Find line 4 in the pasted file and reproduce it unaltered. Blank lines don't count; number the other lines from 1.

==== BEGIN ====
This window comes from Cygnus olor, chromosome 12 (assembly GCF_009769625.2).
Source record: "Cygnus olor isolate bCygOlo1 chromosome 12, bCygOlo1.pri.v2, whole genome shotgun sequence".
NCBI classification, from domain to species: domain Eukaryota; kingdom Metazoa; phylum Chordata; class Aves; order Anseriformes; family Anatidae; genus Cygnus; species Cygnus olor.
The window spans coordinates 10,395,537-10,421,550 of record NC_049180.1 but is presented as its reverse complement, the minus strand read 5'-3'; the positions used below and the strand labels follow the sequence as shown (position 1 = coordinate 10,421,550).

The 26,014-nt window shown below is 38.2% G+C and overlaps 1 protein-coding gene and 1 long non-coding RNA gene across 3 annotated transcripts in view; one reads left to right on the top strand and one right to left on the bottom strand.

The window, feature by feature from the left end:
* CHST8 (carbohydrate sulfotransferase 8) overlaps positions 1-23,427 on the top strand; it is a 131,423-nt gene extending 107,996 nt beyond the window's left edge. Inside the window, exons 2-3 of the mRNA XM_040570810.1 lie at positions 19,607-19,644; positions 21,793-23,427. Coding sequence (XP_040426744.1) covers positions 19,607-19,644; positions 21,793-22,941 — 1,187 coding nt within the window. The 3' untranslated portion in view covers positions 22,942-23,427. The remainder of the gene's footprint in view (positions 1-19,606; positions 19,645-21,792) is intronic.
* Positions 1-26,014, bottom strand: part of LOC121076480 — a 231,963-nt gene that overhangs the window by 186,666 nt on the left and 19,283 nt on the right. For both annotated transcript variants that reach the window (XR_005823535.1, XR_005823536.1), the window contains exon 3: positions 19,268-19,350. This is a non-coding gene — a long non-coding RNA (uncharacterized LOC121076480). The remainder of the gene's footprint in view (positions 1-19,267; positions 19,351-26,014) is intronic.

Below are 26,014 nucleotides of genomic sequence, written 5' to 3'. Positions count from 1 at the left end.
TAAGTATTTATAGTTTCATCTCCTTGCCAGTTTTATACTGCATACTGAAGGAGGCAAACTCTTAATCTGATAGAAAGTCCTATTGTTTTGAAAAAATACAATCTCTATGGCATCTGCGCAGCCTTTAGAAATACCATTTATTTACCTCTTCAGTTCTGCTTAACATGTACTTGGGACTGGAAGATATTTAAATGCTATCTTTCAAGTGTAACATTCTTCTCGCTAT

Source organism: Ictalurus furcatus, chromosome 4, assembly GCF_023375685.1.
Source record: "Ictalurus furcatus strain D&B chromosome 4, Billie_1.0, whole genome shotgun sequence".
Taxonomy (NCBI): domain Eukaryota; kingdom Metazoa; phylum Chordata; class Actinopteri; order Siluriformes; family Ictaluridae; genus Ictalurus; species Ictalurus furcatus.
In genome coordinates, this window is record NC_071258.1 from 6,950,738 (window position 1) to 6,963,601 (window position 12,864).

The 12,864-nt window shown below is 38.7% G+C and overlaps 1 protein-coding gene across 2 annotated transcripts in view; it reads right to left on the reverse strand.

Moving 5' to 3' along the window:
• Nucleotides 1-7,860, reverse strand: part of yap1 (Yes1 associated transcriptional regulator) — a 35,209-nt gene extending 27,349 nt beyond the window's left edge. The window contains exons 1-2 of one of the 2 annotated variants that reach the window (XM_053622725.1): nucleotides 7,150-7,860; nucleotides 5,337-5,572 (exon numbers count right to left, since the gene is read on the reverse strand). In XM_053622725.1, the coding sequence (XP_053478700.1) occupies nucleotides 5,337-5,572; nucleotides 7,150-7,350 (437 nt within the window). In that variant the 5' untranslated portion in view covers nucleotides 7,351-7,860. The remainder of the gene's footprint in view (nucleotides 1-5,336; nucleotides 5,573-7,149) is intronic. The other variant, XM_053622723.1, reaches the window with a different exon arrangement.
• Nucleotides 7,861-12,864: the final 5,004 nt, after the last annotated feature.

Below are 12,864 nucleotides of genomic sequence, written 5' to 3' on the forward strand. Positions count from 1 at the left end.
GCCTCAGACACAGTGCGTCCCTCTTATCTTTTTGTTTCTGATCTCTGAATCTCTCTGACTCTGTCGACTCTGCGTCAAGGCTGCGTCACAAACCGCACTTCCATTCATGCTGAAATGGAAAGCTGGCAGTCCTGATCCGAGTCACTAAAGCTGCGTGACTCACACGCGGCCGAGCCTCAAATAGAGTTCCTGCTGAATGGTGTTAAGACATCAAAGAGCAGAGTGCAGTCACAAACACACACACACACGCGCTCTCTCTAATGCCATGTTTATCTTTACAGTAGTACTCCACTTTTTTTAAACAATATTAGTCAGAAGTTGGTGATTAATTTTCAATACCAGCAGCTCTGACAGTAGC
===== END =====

The window spans coordinates 10,395,537-10,421,550 of record NC_049180.1 but is presented as its reverse complement, the minus strand read 5'-3'; the positions used below and the strand labels follow the sequence as shown (position 1 = coordinate 10,421,550).